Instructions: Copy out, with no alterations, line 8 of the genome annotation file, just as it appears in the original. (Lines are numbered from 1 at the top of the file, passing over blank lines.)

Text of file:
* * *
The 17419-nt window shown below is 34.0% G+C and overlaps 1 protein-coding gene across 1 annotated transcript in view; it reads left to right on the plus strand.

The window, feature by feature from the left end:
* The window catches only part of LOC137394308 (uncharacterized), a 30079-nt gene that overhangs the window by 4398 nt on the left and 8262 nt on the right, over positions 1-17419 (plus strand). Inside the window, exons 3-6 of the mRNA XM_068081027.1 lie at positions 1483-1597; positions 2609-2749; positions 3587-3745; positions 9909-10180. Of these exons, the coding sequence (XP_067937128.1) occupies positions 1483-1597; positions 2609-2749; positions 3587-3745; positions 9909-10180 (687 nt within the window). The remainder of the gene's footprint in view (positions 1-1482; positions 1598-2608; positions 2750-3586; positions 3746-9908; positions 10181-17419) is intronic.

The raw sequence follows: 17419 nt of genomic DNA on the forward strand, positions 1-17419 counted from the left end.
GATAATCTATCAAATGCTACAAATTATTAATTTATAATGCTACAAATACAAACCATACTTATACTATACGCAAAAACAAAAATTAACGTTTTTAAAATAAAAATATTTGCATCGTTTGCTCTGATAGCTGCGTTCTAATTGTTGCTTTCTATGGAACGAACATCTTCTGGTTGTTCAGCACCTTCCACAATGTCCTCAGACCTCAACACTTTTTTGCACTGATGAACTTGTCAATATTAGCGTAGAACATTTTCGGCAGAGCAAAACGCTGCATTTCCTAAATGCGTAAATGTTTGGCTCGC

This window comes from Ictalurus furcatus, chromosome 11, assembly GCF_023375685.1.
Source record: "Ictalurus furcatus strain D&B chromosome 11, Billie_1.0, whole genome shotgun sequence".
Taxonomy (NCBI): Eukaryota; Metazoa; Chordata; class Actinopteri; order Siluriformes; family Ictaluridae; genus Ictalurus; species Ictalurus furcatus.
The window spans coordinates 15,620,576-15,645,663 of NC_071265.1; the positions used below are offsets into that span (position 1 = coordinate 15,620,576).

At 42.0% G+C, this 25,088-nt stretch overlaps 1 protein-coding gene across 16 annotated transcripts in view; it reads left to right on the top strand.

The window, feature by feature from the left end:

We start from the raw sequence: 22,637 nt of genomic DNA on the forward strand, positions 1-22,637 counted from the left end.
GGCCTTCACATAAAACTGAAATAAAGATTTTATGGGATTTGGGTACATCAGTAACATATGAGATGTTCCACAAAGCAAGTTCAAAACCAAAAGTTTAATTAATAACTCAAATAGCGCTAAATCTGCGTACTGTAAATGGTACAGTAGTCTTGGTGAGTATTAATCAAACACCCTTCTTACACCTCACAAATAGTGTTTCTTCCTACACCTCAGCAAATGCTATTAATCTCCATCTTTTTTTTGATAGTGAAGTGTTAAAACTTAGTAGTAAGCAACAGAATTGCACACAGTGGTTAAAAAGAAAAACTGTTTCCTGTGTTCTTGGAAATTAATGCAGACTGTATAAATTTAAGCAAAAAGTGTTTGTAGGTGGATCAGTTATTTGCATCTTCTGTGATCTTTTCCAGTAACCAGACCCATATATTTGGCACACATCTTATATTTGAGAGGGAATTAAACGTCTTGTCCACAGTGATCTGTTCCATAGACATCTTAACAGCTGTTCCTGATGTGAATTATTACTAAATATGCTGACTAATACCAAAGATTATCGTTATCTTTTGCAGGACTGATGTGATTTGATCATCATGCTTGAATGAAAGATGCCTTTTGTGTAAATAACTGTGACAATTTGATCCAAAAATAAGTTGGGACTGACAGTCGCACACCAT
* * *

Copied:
Taxonomy (NCBI): Eukaryota; Metazoa; Chordata; class Actinopteri; order Siluriformes; family Ictaluridae; genus Ictalurus; species Ictalurus furcatus.